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Wednesday, June 26, 2013

Succumbing to The Madness


It's official: I am certified. And I now belong to a group who are all equally as nuts. The Sock Madness Forever group on Ravelry are sock aficionados who, for the last seven years, have competitively knit socks beginning in March, at the time of the NCAA college basketball championship games. It's always seemed that the elimination events were interminable, and finally some knitters said enough was enough: 'Bout time we had our own March Madness. So Sock Madness was born. It's evolved and grown over seven years, moving from a webpage and a yahoo group to the present day group home on Ravelry.

The premise is simple: Knit socks as fast as you can. And knit them exactly as they are written from a pattern that is emailed to registered participants, who then almost instantaneously begin to knit them up.

Seven different pairs of them.

Not all at once, but progressing in difficulty with each pair. Each participant is placed on a Team with knitters of roughly equivalent skill and tempo. The number of slots on a Team is significantly fewer than the number of participants on a Team, so time is of the essence. The first to finish move on to the next round. The slowpokes then cheer from the sidelines. 

Knitters are eliminated each round as others on the team finish ahead of them  for the coveted spots. There are several fewer spots each round than there are knitters remaining on the Team, so the pressure gets a little intense. And there are SEVEN rounds. And every round gets harder. And you have to work faster. And there are fewer spots on each Team as you progress. This goes on until the last round, Round Seven, when only one representative from each team remains to knit the mother-of-all-sock patterns. A real lulu. The best of the best knit a crazily impossible (well, almost) pattern. Only one knitter emerges victorious, and that is the Sock Madness winner of the year.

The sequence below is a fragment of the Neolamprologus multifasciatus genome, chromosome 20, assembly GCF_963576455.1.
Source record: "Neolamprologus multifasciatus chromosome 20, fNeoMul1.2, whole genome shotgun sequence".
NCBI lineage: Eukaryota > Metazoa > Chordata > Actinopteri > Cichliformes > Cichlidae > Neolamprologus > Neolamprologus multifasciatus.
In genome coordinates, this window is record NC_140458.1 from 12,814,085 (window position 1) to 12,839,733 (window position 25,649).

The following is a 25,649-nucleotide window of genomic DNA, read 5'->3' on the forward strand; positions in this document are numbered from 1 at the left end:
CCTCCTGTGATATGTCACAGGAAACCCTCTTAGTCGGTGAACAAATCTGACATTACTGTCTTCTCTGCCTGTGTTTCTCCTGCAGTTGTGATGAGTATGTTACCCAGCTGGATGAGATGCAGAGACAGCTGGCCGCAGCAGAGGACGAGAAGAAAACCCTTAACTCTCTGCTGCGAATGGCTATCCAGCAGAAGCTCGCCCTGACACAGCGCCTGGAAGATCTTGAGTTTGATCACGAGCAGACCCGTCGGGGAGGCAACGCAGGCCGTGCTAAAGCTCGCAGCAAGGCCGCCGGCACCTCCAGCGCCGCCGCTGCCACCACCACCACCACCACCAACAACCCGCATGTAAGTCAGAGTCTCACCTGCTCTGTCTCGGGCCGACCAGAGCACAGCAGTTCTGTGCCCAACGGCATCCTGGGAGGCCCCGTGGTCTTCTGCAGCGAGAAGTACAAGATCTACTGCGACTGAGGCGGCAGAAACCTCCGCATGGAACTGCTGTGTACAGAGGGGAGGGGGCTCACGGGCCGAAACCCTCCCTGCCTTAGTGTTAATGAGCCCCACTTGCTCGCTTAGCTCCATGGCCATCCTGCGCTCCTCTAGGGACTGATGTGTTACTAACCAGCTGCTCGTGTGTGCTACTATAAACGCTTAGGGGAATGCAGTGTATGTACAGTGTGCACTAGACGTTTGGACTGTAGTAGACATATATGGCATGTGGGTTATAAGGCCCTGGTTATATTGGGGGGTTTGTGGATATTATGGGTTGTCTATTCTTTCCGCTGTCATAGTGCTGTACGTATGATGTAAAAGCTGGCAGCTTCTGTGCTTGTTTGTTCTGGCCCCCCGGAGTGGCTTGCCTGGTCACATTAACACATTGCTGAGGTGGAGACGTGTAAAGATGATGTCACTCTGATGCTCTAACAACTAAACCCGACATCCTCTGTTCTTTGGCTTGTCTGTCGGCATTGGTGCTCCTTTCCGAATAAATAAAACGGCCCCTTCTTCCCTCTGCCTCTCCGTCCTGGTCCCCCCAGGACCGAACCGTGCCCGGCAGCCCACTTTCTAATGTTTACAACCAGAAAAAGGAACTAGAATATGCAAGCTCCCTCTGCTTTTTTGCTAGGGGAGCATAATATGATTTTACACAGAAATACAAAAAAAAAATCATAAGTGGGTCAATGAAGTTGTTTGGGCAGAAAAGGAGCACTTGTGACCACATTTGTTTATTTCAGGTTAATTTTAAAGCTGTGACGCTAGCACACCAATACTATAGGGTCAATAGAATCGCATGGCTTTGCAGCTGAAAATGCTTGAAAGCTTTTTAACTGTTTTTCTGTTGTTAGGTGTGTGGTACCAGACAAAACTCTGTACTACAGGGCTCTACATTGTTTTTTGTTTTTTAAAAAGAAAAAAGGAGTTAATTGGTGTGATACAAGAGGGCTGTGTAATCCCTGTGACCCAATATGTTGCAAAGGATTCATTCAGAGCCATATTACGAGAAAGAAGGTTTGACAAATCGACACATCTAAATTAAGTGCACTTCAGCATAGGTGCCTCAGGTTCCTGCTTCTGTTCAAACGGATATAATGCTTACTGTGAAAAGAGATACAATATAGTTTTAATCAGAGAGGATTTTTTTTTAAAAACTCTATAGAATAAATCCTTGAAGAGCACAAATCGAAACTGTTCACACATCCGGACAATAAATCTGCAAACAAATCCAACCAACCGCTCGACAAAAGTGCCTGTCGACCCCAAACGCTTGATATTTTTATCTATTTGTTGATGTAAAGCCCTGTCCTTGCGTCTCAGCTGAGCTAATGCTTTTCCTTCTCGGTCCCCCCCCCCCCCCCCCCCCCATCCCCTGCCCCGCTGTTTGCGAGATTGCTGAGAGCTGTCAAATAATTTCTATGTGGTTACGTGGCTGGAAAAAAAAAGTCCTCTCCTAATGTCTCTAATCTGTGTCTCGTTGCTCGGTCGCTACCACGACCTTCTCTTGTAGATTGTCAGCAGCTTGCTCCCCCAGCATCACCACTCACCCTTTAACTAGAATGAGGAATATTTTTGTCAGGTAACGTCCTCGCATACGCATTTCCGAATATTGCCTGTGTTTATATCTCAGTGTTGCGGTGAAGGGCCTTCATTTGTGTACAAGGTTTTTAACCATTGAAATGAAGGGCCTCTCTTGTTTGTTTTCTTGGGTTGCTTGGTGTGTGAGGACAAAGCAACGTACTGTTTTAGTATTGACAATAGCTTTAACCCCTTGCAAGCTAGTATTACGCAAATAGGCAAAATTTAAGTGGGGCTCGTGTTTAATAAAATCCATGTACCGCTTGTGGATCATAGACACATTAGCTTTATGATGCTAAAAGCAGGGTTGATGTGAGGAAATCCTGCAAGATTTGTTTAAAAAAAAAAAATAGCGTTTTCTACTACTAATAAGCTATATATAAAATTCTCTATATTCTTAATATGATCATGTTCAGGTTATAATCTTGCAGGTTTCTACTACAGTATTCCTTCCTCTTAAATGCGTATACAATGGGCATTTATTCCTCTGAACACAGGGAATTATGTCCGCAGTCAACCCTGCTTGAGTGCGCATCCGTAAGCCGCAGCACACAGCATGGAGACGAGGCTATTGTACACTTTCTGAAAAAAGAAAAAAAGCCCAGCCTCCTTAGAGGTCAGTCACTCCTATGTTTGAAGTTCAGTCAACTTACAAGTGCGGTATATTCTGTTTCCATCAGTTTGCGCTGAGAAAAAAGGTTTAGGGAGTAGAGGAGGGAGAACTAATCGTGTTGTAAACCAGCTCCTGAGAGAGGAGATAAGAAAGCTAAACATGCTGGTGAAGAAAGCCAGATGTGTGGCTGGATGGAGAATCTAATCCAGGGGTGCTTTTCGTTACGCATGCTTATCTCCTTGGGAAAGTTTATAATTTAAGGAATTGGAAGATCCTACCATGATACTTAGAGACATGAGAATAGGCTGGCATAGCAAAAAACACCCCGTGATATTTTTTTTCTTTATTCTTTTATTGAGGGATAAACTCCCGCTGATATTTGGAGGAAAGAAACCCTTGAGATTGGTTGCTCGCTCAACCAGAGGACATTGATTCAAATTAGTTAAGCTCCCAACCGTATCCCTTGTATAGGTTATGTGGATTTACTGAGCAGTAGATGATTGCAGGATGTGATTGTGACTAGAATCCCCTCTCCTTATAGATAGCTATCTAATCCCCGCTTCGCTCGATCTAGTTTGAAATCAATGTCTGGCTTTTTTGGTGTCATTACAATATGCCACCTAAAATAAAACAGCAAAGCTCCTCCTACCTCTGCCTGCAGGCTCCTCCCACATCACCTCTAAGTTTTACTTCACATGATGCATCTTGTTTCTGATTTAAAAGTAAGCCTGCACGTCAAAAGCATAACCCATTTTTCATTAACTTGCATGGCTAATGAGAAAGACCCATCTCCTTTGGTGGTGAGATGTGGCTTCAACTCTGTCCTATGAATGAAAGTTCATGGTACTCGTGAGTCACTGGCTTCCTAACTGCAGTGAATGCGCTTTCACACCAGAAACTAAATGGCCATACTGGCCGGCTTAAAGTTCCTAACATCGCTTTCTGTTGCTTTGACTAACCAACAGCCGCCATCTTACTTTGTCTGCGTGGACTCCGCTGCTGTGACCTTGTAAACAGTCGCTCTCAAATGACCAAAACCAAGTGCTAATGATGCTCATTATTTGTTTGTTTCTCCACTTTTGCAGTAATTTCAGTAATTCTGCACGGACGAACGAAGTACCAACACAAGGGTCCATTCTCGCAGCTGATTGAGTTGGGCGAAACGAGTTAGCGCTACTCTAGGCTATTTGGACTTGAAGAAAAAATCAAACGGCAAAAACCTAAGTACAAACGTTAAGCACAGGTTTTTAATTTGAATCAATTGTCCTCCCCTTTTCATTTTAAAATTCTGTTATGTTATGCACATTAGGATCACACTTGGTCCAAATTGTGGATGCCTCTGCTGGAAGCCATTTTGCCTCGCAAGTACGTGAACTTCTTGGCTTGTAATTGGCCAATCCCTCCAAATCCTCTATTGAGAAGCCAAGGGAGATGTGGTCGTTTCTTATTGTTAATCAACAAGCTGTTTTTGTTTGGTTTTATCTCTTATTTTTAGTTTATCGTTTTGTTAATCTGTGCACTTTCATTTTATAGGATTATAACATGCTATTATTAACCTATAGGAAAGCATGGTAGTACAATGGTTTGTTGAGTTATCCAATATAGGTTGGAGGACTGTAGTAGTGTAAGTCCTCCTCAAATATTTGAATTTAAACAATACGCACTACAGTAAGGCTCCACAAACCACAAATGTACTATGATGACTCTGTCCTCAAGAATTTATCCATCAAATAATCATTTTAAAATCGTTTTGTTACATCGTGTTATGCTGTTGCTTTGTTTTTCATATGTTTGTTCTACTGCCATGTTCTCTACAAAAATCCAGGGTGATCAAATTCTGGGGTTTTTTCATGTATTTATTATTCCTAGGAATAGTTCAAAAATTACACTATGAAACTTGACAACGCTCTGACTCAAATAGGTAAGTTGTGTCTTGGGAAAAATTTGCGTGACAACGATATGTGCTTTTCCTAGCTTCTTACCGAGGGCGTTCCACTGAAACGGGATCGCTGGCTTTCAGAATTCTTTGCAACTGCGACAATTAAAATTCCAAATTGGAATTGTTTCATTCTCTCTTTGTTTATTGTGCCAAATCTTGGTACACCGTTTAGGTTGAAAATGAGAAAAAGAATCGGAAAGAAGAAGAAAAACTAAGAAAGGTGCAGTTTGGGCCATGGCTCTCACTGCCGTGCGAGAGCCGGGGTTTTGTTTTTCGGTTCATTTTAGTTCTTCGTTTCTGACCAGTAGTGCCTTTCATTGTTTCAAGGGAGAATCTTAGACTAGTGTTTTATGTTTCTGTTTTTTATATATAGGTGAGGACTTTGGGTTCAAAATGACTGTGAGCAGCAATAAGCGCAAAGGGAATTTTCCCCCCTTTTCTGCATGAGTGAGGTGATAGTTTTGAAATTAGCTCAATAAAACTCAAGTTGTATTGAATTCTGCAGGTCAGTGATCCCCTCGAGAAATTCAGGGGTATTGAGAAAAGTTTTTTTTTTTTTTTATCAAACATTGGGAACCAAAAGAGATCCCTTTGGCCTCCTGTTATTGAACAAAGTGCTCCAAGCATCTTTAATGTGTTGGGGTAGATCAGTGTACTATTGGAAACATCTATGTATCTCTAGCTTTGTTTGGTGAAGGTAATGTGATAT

If you thought the NCAA tournament is long, then you have a big shock: Sock Madness runs from early March to June. So yes, Sock Madness participants truly are Mad. 
     
The evil geniuses behind the friendly competition are Julie Sprague and Tricia Weatherston, who organize the event each year, fielding sock designs and prizes from donors for the next Madness from around the globe. They knit pretty much nonstop in an effort to determine their degree of difficulty. From the legions of hopeful designers, nine are chosen: a Pre-Madness sock, seven competition socks, and an Optional Round sock. Julie and Tricia are tireless promoters, cheerleaders, counselors, tricksters, hand-holders, fairy godmothers, and magicians. 

Prizes are distributed throughout the competition: They're awarded for everything from taking an unusual photo of finished socks, to making interesting modifications to optional round socks, to suggesting names for the Teams, to posting helpful techniques info, to soothing knitters who experience broken needles, to guessing the total number of pairs of socks that will be completed during Sock Madness, to  .... well, it goes on and on. Participants can receive a prize for anything the organizers have a whim to award one for. 

This year is the first year I've participated, and I am proud to say that I made it all the way to Round Five before being eliminated. That's a couple of rounds further than I ever dreamed I'd be able to accomplish. At first I wondered if I were even 'competitive knitting material'. But the Madness is so friendly, the participants so eager to help each other that it became apparent that all of us were winners, no matter how far we were able to progress. Our sock knitting chops are stretched to the limit and beyond. Everyone, it seems, experiences something that is new to them or learns a new technique. These are my socks from the madness this year. All of them are destined to be gifts, and I am happy to call this bunch of international sock knitting maniacs friends. 





and the optional round sock, which I haven't had time to complete yet:

While I wait for Sock Madness 8 in 2014, I'll happily knit away on the socks that I was unable to complete during the competition. I'll need all the rest I can get until then, when the non-stop Madness continues.




2 comments:

  1. Love it !!! It was my first year too...you have covered the flavour of this adventure excellently !!

    ReplyDelete
  2. What a lovely description of SM. I'm always curious to see how people describe it and you have done SM proud.

    Tricia Weatherston

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